Anarchy 89

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Contents of No. 89

July 1968


Reflections on the revolution in France John Vane 193
Overtaken by events: a Paris journal Roy Prior 200
I am a megaphone Daniel Cohn-Bendit 214
Whitsun in the streets P.B. 221
Cover by Rufus Segar  


Paris: May 1968

This pamph­let de­scribes the events in the streets of Paris, at the Renault works, the Sor­bonne “soviet”, the propa­ganda sec­tion at the Centre Censier, the march to Billan­court on May 16th, and it docu­ments the chan­ging line of the French CP and the CGT, and draws con­clu­sions for the future.

1s. 3d. post free from Solid­arity, c/o Heather Rus­sell, 53a West­more­land Road, Bromley, Kent.


  The black flag that flew last week above the tumul­tu­ous stu­dent dis­orders of Paris stood for a philo­sophy that the modern world has all but for­gotten: anarchy. Few of the stu­dents who riot in France, Germany or Italy—or in many another coun­try—would pro­fess out­right al­le­giance to anarchy, but its basic tenets in­spire many of their lead­ers. Germany’s “Red Rudi” Dutschke and France’s “Red Danny” Cohn-Bendit openly espouse anarchy. “In theory,” says West German Polit­ical Sci­entist Wolf­gang Aben­droth, “the stu­dents are a spe­cies of Marx­ists, but in prac­tice they are anarch­ists.” Not since the anarch­ist surge in the Span­ish Civil War has the West­ern world seen a move­ment so en­thu­si­astic­ally de­voted to the de­struc­tion of law, order and so­ciety in the name of un­lim­ited in­di­vidual free­dom.
time magazine, 24.5.68.

Anarchy next month:

Student Anarchy


Other issues of “Anarchy”:

Please note: Issues 1, 2, 4, 5, 6, 7, 12, 13, 20, 26, 28, 37, 38, 66 are out of print.


Vol. 1. 1961: 1. Sex-and-Violence; 2. Work­ers’ con­trol; 3. What does anarch­ism mean today?; 4. De­in­sti­tu­tion­isa­tion; 5. Spain; 6. Cinema; 7. Ad­venture play­ground; 8. An­thropo­logy; 9. Prison; 10. Indus­trial de­central­isa­tion.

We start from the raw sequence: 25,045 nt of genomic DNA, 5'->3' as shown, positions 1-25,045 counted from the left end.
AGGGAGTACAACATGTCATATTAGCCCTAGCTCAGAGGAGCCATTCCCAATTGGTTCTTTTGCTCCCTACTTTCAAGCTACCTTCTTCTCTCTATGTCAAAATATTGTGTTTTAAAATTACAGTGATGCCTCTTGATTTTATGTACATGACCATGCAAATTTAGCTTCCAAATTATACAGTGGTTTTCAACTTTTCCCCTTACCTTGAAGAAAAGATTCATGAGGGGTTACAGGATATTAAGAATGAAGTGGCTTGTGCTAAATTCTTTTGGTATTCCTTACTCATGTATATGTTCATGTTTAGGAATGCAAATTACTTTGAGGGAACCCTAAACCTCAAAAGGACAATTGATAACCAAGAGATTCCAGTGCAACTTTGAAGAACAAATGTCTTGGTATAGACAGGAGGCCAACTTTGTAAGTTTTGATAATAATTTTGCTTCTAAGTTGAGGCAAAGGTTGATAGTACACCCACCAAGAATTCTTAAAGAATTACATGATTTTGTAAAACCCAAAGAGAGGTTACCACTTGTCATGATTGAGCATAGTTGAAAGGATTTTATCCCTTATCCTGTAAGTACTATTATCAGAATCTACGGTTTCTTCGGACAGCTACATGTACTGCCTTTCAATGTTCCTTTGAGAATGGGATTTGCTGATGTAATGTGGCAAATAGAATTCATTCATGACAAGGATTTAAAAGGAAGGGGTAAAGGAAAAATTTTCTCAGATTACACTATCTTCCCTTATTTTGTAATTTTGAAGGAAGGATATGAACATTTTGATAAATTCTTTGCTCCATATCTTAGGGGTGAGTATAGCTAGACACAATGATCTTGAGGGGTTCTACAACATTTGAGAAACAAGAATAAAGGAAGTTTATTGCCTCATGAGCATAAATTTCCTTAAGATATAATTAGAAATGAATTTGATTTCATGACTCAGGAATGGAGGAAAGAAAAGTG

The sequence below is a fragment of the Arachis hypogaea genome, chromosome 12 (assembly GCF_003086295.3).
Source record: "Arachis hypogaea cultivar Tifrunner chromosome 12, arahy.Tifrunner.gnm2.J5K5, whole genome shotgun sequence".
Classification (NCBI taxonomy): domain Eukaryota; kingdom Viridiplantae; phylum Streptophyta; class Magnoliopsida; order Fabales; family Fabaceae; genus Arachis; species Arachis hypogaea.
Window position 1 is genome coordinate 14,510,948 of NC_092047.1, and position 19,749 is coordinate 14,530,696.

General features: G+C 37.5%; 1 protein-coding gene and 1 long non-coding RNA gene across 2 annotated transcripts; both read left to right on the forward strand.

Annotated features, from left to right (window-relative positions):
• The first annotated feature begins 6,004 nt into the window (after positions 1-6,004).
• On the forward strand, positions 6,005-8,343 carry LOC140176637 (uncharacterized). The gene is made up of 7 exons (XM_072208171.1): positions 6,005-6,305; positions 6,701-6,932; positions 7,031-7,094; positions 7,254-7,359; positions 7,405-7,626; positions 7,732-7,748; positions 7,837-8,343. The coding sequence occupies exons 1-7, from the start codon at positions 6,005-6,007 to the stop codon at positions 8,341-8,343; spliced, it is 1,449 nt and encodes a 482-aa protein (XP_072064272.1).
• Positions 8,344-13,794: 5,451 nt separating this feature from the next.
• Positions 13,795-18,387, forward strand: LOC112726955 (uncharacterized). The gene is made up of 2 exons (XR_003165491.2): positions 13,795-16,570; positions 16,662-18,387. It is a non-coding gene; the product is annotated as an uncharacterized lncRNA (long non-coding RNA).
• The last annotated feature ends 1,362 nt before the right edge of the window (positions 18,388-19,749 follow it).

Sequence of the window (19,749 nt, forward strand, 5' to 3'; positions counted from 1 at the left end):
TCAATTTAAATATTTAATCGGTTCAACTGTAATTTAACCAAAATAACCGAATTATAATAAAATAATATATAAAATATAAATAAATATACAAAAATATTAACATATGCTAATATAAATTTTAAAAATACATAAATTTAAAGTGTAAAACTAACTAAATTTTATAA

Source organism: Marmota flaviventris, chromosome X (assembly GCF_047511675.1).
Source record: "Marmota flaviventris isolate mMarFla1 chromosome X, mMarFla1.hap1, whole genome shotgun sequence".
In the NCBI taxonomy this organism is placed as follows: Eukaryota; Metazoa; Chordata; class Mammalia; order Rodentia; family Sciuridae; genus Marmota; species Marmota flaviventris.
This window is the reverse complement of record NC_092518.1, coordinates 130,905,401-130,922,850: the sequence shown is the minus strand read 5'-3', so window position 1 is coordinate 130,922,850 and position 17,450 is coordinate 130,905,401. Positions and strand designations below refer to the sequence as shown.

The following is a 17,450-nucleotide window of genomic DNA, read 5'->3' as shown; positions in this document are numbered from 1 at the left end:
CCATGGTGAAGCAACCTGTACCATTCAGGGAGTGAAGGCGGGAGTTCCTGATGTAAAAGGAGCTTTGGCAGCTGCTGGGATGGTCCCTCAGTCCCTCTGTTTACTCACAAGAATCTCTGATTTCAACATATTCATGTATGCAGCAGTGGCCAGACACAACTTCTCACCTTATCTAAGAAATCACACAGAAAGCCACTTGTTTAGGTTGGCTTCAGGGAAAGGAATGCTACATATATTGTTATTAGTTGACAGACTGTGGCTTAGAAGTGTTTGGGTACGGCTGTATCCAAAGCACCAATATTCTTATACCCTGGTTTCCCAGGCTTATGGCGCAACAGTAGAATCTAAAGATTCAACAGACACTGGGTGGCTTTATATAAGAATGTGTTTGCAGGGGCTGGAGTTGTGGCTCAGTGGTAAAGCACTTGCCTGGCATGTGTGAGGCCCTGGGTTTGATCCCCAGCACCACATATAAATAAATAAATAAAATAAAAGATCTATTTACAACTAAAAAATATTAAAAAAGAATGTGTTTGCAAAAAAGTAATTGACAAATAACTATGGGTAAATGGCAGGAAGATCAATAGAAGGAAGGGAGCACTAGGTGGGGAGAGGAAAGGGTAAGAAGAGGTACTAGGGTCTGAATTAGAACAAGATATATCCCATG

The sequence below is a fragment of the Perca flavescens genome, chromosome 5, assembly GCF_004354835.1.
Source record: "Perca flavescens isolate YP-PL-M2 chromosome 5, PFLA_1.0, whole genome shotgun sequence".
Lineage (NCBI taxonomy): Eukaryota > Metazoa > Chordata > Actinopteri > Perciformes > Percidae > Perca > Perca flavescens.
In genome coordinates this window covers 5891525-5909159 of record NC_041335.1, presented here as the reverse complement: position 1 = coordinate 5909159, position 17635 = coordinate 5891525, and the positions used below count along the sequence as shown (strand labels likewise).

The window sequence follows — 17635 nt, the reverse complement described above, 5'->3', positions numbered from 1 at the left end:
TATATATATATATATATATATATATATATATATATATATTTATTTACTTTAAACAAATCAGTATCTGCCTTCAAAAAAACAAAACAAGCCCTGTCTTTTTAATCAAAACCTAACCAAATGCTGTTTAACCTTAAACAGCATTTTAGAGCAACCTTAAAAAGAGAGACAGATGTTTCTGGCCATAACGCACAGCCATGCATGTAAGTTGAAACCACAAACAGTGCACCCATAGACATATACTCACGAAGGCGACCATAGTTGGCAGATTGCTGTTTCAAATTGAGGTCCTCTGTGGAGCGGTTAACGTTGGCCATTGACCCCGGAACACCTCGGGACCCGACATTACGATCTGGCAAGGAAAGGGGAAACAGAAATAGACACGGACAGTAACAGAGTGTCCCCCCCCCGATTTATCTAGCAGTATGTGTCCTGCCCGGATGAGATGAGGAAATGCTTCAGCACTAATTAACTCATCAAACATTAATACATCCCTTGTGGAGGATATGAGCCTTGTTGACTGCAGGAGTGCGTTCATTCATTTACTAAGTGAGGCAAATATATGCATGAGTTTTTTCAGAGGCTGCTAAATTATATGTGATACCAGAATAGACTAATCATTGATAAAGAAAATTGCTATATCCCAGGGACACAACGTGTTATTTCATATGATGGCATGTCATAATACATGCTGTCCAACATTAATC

Vol. 2. 1962: 11. Paul Goodman, A. S. Neill; 12. Who are the anarch­ists?; 13. Di­rect ac­tion; 14. Dis­obedi­ence; 15. David Wills; 16. Ethics of anarch­ism; 17. Lumpen­pro­letar­iat; 18. Com­pre­hens­ive schools; 19. Theatre; 20. Non-violence; 21. Second­ary modern; 22. Marx and Bakunin.


Vol. 3. 1963: 23. Squat­ters; 24. Com­mun­ity of scholars; 25. Cyber­net­ics; 26. Thoreau; 27. Youth; 28. Future of anarch­ism; 29. Spies for peace; 30. Com­mun­ity work­shop; 31. Self-organ­ising sys­tems; 32. Crime; 33. Alex Comfort; 34. Science fic­tion.


Vol. 4. 1964: 35. Housing; 36. Police; 37. I won’t vote; 38. Notting­ham; 39. Homer Lane; 40. Unions; 41. Land; 42. India; 43. Parents and teach­ers; 44. Trans­port; 45. The Greeks; 46. Anarch­ism and his­tori­ans.


Vol. 5. 1965: 47. Free­dom in work; 48. Lord of the flies; 49. Auto­ma­tion; 50. Anarch­ist out­look; 51. Blues, pop, folk; 52. Limits of paci­fism; 53. After school; 54. Buber, Landauer, Muhsam; 55. Mutual aid; 56. Women; 57. Law; 58. State­less so­ci­eties.


Vol. 6. 1966: 59. White problem; 60. Drugs; 61. Cre­at­ive vandal­ism; 62. Organ­isa­tion; 63. Volun­tary serv­itude; 64. Mis­spent youth; 65. De­re­volu­tion­isa­tion; 66. Provo; 67. USA; 68. Class and anarch­ism; 69. Ecology; 70. Liber­tarian psy­chi­atry.


Vol. 7. 1967: 71. So­cio­logy of school; 72. Strike City, USA; 73. Street School; 74. Anarch­ism and real­ity; 75. Im­pro­vised drama; 76. 1984; 77. Anarch­ist group hand­book; 78. Liber­at­ory tech­no­logy; 79. Latin Amer­ica; 80. Work­ers’ con­trol; 81. Russian anarch­ists; 82. Braehead School.


Vol. 8. 1968: 83. Tenants take over; 84. Poverty; 85. Anarch­ist con­vers­a­tions; 86. Fisher­men; 87. Penal Sys­tem; 88. Waste­land culture; 89. France; 90. Stu­dent re­volt.


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